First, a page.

an unanticipated consequence of
Jack M. Balkin
Jack Balkin: jackbalkin at yahoo.com
Bruce Ackerman bruce.ackerman at yale.edu
Ian Ayres ian.ayres at yale.edu
Mary Dudziak mary.l.dudziak at emory.edu
Joey Fishkin joey.fishkin at gmail.com
Heather Gerken heather.gerken at yale.edu
Abbe Gluck abbe.gluck at yale.edu
Mark Graber mgraber at law.umaryland.edu
Stephen Griffin sgriffin at tulane.edu
Bernard Harcourt harcourt at uchicago.edu
Scott Horton shorto at law.columbia.edu
Andrew Koppelman akoppelman at law.northwestern.edu
Marty Lederman msl46 at law.georgetown.edu
Sanford Levinson slevinson at law.utexas.edu
David Luban david.luban at gmail.com
Gerard Magliocca gmaglioc at iupui.edu
Jason Mazzone mazzonej at illinois.edu
Linda McClain lmcclain at bu.edu
John Mikhail mikhail at law.georgetown.edu
Frank Pasquale pasquale.frank at gmail.com
Nate Persily npersily at gmail.com
Michael Stokes Paulsen michaelstokespaulsen at gmail.com
Deborah Pearlstein dpearlst at princeton.edu
Rick Pildes rick.pildes at nyu.edu
Alice Ristroph alice.ristroph at shu.edu
Neil Siegel siegel at law.duke.edu
Brian Tamanaha btamanaha at wulaw.wustl.edu
Mark Tushnet mtushnet at law.harvard.edu
Adam Winkler winkler at ucla.edu
Bradley Manning, Barack Obama and the National Surveillance State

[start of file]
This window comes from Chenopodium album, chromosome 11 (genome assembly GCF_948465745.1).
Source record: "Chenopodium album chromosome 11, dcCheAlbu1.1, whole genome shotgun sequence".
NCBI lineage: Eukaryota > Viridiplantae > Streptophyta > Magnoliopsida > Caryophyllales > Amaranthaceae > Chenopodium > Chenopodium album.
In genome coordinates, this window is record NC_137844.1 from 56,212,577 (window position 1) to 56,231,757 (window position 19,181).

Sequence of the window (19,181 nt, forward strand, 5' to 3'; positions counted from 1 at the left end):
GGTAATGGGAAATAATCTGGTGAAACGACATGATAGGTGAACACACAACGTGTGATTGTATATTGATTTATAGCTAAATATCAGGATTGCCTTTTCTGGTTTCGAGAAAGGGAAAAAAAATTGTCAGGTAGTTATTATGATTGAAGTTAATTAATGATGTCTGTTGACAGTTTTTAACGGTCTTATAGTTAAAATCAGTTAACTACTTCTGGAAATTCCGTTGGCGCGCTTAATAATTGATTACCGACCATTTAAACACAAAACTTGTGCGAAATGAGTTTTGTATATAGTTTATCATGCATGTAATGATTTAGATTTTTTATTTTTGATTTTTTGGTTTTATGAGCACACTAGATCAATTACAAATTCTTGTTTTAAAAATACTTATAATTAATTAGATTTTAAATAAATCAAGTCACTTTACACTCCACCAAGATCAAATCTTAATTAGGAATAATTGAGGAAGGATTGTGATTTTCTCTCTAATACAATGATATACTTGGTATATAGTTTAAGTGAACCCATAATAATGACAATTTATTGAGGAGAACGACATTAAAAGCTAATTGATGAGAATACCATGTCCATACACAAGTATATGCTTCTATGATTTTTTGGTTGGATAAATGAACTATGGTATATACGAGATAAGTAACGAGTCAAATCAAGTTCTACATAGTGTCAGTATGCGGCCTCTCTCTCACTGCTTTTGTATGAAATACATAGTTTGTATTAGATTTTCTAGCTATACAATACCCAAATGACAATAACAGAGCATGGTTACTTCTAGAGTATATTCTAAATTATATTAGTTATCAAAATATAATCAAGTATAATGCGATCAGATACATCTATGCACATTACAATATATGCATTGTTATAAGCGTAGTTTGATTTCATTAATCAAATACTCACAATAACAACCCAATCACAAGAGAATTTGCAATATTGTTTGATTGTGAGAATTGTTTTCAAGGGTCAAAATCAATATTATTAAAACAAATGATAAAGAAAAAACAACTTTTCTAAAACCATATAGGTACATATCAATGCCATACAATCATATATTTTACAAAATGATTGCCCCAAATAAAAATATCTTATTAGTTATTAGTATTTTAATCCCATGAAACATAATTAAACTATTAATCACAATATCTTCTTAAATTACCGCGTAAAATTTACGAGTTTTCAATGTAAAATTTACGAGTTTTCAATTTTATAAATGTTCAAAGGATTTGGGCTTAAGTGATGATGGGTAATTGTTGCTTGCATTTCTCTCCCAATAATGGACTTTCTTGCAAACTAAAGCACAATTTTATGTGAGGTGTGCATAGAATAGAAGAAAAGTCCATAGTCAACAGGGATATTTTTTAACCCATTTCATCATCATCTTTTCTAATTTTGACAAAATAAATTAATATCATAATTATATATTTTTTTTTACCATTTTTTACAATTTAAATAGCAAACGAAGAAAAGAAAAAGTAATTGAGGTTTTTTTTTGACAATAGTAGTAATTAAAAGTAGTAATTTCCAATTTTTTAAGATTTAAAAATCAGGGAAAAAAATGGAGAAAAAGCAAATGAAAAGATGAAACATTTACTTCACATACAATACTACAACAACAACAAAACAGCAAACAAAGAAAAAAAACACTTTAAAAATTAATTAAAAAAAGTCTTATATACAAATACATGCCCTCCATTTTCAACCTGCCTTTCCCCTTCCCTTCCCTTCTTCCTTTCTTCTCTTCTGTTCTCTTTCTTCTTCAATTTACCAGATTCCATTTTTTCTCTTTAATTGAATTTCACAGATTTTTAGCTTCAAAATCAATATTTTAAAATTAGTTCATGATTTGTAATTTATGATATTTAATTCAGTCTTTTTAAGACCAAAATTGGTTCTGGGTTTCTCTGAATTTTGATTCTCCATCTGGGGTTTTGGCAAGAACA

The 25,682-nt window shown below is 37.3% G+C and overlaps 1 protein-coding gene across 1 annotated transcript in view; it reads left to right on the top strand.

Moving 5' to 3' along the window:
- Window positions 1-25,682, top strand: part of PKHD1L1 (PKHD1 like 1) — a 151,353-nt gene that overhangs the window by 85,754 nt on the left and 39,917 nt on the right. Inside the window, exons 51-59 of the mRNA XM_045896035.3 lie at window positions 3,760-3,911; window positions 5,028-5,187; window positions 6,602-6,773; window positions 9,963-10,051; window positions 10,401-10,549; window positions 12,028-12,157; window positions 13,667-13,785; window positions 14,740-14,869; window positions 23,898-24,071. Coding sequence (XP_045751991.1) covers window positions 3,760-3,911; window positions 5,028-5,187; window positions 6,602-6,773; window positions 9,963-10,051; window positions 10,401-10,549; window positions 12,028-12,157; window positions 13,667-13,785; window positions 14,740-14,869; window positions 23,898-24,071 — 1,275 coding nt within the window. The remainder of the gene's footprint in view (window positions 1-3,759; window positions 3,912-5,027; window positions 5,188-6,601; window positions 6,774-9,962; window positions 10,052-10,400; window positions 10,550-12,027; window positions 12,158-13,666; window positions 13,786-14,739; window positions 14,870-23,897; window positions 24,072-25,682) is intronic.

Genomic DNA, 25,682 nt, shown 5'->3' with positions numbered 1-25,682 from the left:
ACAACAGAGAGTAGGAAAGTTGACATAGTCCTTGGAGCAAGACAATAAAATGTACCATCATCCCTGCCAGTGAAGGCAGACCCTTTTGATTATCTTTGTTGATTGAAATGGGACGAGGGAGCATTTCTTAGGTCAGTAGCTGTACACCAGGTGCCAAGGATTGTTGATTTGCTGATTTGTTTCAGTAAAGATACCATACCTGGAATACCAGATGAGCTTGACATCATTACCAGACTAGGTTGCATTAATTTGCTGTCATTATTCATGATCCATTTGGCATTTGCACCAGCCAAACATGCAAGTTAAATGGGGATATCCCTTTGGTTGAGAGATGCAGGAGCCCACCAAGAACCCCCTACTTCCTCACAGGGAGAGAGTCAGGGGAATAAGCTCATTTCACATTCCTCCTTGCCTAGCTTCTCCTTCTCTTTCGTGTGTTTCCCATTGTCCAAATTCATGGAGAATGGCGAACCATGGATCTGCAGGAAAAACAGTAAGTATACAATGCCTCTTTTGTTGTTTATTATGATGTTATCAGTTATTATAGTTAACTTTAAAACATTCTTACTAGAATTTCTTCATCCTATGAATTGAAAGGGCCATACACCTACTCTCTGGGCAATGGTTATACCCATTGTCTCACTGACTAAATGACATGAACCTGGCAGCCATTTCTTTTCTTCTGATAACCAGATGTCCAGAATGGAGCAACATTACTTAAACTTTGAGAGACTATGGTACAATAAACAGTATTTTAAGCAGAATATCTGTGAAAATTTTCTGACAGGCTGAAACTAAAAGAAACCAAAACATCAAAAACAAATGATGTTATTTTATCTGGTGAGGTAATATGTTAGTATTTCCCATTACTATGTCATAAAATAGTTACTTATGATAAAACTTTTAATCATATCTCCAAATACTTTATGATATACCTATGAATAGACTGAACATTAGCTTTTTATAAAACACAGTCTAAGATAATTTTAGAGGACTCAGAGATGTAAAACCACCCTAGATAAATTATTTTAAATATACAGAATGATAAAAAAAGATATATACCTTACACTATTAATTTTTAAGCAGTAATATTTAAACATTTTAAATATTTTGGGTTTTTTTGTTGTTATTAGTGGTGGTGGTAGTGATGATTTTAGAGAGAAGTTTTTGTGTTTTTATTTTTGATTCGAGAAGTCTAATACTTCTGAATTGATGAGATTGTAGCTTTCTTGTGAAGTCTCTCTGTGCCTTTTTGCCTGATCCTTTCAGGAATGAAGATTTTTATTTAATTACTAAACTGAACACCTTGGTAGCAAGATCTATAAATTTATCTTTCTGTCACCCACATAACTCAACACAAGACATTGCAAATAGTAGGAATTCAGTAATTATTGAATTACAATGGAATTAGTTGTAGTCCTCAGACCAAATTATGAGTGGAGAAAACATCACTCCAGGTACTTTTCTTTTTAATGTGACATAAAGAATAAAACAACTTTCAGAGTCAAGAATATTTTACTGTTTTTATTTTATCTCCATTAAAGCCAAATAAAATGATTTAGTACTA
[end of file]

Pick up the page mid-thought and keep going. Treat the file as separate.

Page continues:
In 2006, Sandy Levinson and I predicted that the next president, whether Democratic or Republican, would ratify and continue many of President George W. Bush's war on terrorism policies. The reason, we explained, had less to do with the specific events of September 11th, and more to do with the fact that the United States was in the process of expanding the National Security State created after World War II into something we called the National Surveillance State, featuring huge investments in electronic surveillance and various end runs around traditional Bill of Rights protections and expectations about procedure. These end runs included public private cooperation in surveillance and exchange of information, expansion of the state secrets doctrine, expansion of administrative warrants and national security letters, a system of preventive detention, expanded use of military prisons, extraordinary rendition to other countries, and aggressive interrogation techniques outside of those countenanced by the traditional laws of war. The reasons for the creation of the national surveillance state were multiple; they concerned the rise of digital networks, changes in the technology of warfare, and the concomitant rise of networks of non-state actors as serious threats to national security. These problems would present themselves to any President, whether liberal or conservative, Democratic or Republican.